I'd forgotten what a homecoming it can be.
This lot at The Green Gathering aren't even the same bunch of good folk who watched with tender concern and doubtless amusement as I negotiated the turbulent path through The Teens, shedding my school blazer for the summer in exchange for grass matted hair, newly mastered dance steps and the illicit goodness of a well laced hot chocolate from Ruby's Late Night Cafe.
Somehow though, they still felt like family rarely seen, but not forgotten.
The elegant decay of Piercefield Park in Chepstow, with it's derelict remains of grand Georgian enlightenment designed by Sir John Soane, is a perfectly fantastical setting for such a reunion, offering rolling hills, lush woodland, steep drops into the Wye valley and a sweeping Mythical view of the Severn Bridge.
I delighted in being surrounded by musicians with a shared language and history and felt priveliged to be included in their number, playing delicious gigs at the Triban stage with Nick, Conrad, Kris Howe, who stepped in seamlessly as percussionist in Jake's absence and Anna Karthauser, who joined us with her vocal harmonies, both fierce and angelic. Seeing the kids parade, full of theatre and liberty reassured me that the youth of today are doing fine and still know how to play and The Curiovan, full of wondrous weirdness and analytical interest, struck me as a quiet treasure for the curious mind, countering the hunger for instant gratification that we're encouraged to cultivate by capitalist consumer culture.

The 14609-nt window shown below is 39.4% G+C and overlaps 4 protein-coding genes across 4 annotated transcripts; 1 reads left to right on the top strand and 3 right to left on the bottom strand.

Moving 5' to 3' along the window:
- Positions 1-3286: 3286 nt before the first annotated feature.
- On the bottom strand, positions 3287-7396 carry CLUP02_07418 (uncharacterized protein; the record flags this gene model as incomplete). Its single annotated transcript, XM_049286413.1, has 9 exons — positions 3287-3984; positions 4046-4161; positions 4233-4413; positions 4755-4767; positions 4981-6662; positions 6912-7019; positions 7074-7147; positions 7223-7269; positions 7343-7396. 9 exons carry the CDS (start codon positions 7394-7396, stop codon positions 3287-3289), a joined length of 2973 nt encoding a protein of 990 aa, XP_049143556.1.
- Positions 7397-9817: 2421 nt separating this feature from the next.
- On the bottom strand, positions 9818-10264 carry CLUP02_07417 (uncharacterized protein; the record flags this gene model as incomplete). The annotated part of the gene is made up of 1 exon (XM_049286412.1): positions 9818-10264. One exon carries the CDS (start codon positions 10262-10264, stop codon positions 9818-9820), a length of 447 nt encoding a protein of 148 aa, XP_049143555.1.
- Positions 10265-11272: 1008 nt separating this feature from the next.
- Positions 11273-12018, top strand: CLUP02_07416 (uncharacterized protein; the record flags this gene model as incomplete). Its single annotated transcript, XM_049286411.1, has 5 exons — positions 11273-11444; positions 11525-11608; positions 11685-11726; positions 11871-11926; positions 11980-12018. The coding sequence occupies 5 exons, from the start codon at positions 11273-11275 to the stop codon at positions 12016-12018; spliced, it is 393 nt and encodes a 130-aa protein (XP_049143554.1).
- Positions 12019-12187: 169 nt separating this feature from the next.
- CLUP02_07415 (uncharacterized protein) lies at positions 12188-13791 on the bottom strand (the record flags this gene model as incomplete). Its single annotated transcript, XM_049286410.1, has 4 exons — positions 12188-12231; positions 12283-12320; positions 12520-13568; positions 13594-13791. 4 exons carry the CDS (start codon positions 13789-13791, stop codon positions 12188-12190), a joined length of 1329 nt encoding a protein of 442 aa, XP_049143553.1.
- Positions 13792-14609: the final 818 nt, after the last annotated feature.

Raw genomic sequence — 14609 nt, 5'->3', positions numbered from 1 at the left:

Amongst the play and celebration, there are sturdy souls getting to grips with the technical detail and scientific facts of developments and challenges to environmental health, so that they can inform the community and facilitate a strong public voice and educated choices, spreading the word about the troublingly close reality of fracking, even in the dinner queue!
One remarkable encounter round the fire at the speakers forum one night, was with a straight talking green woodworker, who it turned out was from the same small corner of the West Highlands as my Grandfather, Donald. During our short conversation we worked out that we shared a surname in the not so, so distant past, and as the corner we were discussing really was very small, we had to conclude in concord, that we are distant cousins.
I shouldn't have been surprised of course, from the moment I arrived, I knew I was with family.